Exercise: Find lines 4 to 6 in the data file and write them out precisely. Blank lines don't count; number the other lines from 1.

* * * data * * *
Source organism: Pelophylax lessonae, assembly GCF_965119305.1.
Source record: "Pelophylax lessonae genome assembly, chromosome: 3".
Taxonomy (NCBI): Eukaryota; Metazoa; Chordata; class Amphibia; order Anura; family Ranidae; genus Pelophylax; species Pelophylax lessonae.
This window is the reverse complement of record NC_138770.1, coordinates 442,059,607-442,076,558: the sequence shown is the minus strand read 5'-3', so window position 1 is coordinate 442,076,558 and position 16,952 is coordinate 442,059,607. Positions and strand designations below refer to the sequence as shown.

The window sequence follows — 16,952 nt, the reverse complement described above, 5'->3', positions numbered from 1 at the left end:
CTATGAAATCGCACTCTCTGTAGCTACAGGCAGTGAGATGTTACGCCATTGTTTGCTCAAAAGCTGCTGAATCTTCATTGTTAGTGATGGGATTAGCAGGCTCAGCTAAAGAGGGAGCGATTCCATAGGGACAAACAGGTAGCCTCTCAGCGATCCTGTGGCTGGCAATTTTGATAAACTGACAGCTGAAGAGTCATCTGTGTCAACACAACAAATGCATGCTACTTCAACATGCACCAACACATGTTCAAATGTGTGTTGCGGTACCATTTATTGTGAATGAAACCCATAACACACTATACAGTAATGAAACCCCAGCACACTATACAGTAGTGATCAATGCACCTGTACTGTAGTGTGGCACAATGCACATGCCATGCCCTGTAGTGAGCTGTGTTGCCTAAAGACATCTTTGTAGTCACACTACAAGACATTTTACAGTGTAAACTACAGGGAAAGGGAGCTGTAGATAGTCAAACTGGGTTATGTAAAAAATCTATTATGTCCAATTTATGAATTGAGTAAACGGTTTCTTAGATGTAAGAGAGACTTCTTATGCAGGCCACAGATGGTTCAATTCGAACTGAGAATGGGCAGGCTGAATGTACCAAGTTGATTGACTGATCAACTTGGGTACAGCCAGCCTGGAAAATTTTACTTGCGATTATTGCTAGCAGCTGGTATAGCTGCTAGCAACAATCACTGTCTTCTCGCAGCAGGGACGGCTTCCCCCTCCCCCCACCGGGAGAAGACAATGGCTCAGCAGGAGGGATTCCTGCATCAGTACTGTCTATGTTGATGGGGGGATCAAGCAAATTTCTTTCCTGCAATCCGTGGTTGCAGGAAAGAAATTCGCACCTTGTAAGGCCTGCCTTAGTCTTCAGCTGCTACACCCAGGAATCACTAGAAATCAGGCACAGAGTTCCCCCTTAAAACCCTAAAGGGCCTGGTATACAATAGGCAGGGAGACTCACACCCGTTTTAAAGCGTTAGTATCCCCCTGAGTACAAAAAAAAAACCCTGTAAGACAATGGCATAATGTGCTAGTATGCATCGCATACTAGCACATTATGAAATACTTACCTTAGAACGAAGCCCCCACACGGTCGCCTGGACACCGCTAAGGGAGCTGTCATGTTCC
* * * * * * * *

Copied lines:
This window is the reverse complement of record NC_138770.1, coordinates 442,059,607-442,076,558: the sequence shown is the minus strand read 5'-3', so window position 1 is coordinate 442,076,558 and position 16,952 is coordinate 442,059,607. Positions and strand designations below refer to the sequence as shown.

The window sequence follows — 16,952 nt, the reverse complement described above, 5'->3', positions numbered from 1 at the left end:
CTATGAAATCGCACTCTCTGTAGCTACAGGCAGTGAGATGTTACGCCATTGTTTGCTCAAAAGCTGCTGAATCTTCATTGTTAGTGATGGGATTAGCAGGCTCAGCTAAAGAGGGAGCGATTCCATAGGGACAAACAGGTAGCCTCTCAGCGATCCTGTGGCTGGCAATTTTGATAAACTGACAGCTGAAGAGTCATCTGTGTCAACACAACAAATGCATGCTACTTCAACATGCACCAACACATGTTCAAATGTGTGTTGCGGTACCATTTATTGTGAATGAAACCCATAACACACTATACAGTAATGAAACCCCAGCACACTATACAGTAGTGATCAATGCACCTGTACTGTAGTGTGGCACAATGCACATGCCATGCCCTGTAGTGAGCTGTGTTGCCTAAAGACATCTTTGTAGTCACACTACAAGACATTTTACAGTGTAAACTACAGGGAAAGGGAGCTGTAGATAGTCAAACTGGGTTATGTAAAAAATCTATTATGTCCAATTTATGAATTGAGTAAACGGTTTCTTAGATGTAAGAGAGACTTCTTATGCAGGCCACAGATGGTTCAATTCGAACTGAGAATGGGCAGGCTGAATGTACCAAGTTGATTGACTGATCAACTTGGGTACAGCCAGCCTGGAAAATTTTACTTGCGATTATTGCTAGCAGCTGGTATAGCTGCTAGCAACAATCACTGTCTTCTCGCAGCAGGGACGGCTTCCCCCTCCCCCCACCGGGAGAAGACAATGGCTCAGCAGGAGGGATTCCTGCATCAGTACTGTCTATGTTGATGGGGGGATCAAGCAAATTTCTTTCCTGCAATCCGTGGTTGCAGGAAAGAAATTCGCACCTTGTAAGGCCTGCCTTAGTCTTCAGCTGCTACACCCAGGAATCACTAGAAATCAGGCACAGAGTTCCCCCTTAAAACCCTAAAGGGCCTGGTATACAATAGGCAGGGAGACTCACACCCGTTTTAAAGCGTTAGTATCCCCCTGAGTACAAAAAAAAAACCCTGTAAGACAATGGCATAATGTGCTAGTATGCATCGCATACTAGCACATTATGAAATACTTACCTTAGAACGAAGCCCCCACACGGTCGCCTGGACACCGCTAAGGGAGCTGTCATGTTCC